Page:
European Schoolnet• Network of 31 European Ministries of Education or other national education authorities• Created in 1997 and based in Brussels• Mission: to bring about innovation in teaching and learning through the use of new technology in schools
European Schoolnet (EUN)Active in European wide projects and programmes, e.g.• eTwinning, a community for schools in Europe www.eTwinning.net• iTEC, Designing Future Classrooms www.itec.eun.org• Acer-EUN Educational Netbook Pilot www.netbooks.eun.org
This presentation will look at: eTwinning and project-based learning Giving learners a central role Teachers recognition
eTwinning - Keep it SimpleSchools start projects with a partner – Pupils from 4 to 19 yearsNo money involved – No paper work nor applications!Any topic - use of ICT to make it happen – From very basic use of email to more elaborated use of video, skype, ....
More than 132’262 teachers!They love it because it: Offers a safe laboratory to test innovative pedagogies – e.g. project based pedagogy (http://en.wikipedia.org/wiki/Project-based_learning) Sharing practices and ideas with colleagues across borders Acquiring new skills in ICT, language learning, project management – An informal way to learn 21st century skills, not through training and workshops!
From monitoring tasks in 201025 case studies, were carried out by theNational Support Services (NSS) betweenMay and November 2010 on pupils’ activeparticipation
Pupils’ active participation - 25 casesLooked at active interactions:1. with the teacher(s)2. with their classmates3. as well as with their project partners (pupils)By interviewing teachers: Working at primary and secondary education levels Teaching in different subjects Experienced teachers and eTwinning teachers
The case studies examined Enablers + Challenges Technological or ICT related Non Technological
How does pupils’ active participation take place? The focus is on the day to day tasks of a project Typical’ choices: which part of a city to take a picture of, which issue to be discussed with correspondents at a distance, which calendar to be implemented for the tasks to be performed, etc. A contribution to the design of the project itself is rare In some cases, pupils are reported not to be interested in the planning and organizational aspects of a project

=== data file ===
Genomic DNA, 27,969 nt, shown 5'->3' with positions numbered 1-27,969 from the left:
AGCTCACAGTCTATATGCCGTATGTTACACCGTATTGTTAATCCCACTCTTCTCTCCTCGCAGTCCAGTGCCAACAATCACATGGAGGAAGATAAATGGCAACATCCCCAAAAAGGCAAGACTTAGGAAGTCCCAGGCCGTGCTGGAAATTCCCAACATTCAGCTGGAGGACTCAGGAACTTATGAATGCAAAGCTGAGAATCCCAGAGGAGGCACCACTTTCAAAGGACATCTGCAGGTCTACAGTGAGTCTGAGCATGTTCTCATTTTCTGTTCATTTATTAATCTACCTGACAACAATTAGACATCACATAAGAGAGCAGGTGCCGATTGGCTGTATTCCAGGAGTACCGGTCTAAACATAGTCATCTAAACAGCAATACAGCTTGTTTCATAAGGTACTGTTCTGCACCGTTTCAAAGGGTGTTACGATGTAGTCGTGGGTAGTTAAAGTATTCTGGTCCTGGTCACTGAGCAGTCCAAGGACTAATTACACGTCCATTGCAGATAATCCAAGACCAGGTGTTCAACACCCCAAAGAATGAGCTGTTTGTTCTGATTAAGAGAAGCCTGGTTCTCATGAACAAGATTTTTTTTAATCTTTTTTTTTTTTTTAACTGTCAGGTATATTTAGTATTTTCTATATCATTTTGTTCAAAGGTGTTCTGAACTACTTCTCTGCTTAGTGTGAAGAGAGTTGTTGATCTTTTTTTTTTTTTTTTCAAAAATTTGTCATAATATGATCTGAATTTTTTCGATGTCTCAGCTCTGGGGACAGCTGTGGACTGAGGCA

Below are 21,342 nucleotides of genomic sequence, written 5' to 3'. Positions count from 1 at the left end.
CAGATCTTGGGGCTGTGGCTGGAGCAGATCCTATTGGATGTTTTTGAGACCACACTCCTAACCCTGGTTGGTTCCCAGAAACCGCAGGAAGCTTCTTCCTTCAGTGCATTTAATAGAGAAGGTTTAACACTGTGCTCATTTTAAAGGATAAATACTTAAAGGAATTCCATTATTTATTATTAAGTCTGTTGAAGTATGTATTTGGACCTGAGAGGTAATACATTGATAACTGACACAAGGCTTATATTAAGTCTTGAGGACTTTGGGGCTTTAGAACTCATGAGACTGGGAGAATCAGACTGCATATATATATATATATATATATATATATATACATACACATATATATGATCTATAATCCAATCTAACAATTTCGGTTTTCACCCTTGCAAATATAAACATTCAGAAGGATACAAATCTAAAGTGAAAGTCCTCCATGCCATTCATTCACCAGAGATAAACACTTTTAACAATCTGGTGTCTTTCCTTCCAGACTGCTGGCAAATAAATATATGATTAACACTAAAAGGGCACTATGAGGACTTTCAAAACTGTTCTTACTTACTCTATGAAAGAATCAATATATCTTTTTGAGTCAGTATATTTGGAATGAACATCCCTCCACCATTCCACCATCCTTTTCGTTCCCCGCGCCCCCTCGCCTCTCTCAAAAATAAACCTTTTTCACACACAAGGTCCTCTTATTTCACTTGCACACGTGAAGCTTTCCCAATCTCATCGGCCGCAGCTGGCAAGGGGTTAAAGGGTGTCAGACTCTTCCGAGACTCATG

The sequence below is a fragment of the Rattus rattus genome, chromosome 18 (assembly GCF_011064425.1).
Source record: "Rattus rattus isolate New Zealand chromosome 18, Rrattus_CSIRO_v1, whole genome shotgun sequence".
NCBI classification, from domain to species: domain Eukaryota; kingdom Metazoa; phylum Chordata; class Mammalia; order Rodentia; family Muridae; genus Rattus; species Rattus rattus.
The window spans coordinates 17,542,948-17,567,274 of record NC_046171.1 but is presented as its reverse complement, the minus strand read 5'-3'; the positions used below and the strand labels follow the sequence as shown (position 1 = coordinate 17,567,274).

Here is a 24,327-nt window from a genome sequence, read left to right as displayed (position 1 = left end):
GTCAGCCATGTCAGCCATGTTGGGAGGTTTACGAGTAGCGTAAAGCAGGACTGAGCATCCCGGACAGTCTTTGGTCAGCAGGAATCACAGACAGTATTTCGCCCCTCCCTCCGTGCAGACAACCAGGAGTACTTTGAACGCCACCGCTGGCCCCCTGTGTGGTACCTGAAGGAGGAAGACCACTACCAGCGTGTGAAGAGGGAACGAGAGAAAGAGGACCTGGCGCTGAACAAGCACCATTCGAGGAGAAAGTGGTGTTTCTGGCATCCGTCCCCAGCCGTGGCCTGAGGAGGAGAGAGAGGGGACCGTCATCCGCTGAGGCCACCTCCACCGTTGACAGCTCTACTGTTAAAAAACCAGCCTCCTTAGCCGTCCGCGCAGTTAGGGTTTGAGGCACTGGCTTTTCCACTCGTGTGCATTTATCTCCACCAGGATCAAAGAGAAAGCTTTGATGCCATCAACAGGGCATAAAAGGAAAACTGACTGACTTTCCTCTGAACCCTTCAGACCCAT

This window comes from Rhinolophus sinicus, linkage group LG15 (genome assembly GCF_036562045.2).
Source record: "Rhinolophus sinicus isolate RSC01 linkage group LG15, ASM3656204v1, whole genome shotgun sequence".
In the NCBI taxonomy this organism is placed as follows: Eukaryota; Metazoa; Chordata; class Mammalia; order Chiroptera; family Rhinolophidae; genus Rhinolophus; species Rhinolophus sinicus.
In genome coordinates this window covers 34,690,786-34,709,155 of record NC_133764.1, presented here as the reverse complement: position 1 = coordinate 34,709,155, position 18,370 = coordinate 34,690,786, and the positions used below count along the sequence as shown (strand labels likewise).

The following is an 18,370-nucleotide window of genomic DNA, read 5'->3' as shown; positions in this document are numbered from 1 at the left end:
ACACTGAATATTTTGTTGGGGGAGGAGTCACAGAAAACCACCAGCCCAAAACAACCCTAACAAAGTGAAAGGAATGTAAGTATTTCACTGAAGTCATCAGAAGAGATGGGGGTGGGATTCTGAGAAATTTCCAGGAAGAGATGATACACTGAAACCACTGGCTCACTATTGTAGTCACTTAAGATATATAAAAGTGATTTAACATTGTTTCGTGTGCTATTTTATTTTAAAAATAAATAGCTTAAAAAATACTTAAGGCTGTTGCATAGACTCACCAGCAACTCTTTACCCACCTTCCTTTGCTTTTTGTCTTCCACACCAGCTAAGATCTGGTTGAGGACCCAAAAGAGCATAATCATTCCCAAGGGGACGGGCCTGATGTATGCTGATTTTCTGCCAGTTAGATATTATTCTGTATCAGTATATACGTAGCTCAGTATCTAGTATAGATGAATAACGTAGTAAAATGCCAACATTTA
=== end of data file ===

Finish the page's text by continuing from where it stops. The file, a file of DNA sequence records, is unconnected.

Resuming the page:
1. Interaction with the teachersIn general teachers spoke about a morerelaxed and fruitful relationship, e.g. Teachers let the pupils show them how to use ICT based equipment or Let them be in the pilot seat when using it Pupils are reported to be less reluctant to ask support from the teacher on how to proceed to solve content or organisational related issues
2. Active participation with classmates Non ICT related enablers ICT related enablers: (project based pedagogy) Pupils more show case theresponsible, e.gable to (re)organise the achievements to theway they work school, parents, localgood sense ofsolidarity community, etc. An observation: highly differentiated participation reported
Challenges : Pupils’ busy schedule Curriculum constraints The pressure of examinationsTechnical problems
A strong message coming from teachers was……The tendency is to design next eTwinningprojects building on previous experience inpupils’ participation, and then to go onestep furtherFew teachers have been trained in thistype of class management, cooperativelearning between peers, etc.
3. Active participation with project partner pupilsNon ICT related ICT related enablers enablers Exciting for pupils to enter into contact with ‘real’ subjects young people, living in a different country (emotions,discussed in line associated with curiosity)with pupils’ day Comparison as a heuristic tool: direct exchange to day areas of between young people living in another context interest but nevertheless sharing similar concerns Foreign language learning: no other way to provide it at a low cost, under such a simple format and associated with such a high level of emotional engagement
3. Active participation with project partner pupilsChallenges:Pupils’ insufficient level of proficiency inforeign languages or ICT skillsToo great a difference sometimes in thenumber of pupils in each partner class to createa direct matching (close bilateral personal relationships between two partner pupils needed)
3. Active participation with project partner pupils Central Message ‘it gives the pupils knowledge and experience that the teacher could not provide them with by any other means’
The findings (4)on recognising teachers’ time andinput in projects
Vuorikari (2010)How does eTwinningand teachers’professionaldevelopmentinteract?Country cases studieson successful eTwinningcountrieshttp://www.etwinning.net/en/pub/news/publications/etwinning_public_reports.htm#i1922
4. Recognising teachers’ efforts in projects Central Message eTwinning can nicely compliment the offers of any national teachers’ professional training programme with its informal and formal learning opportunities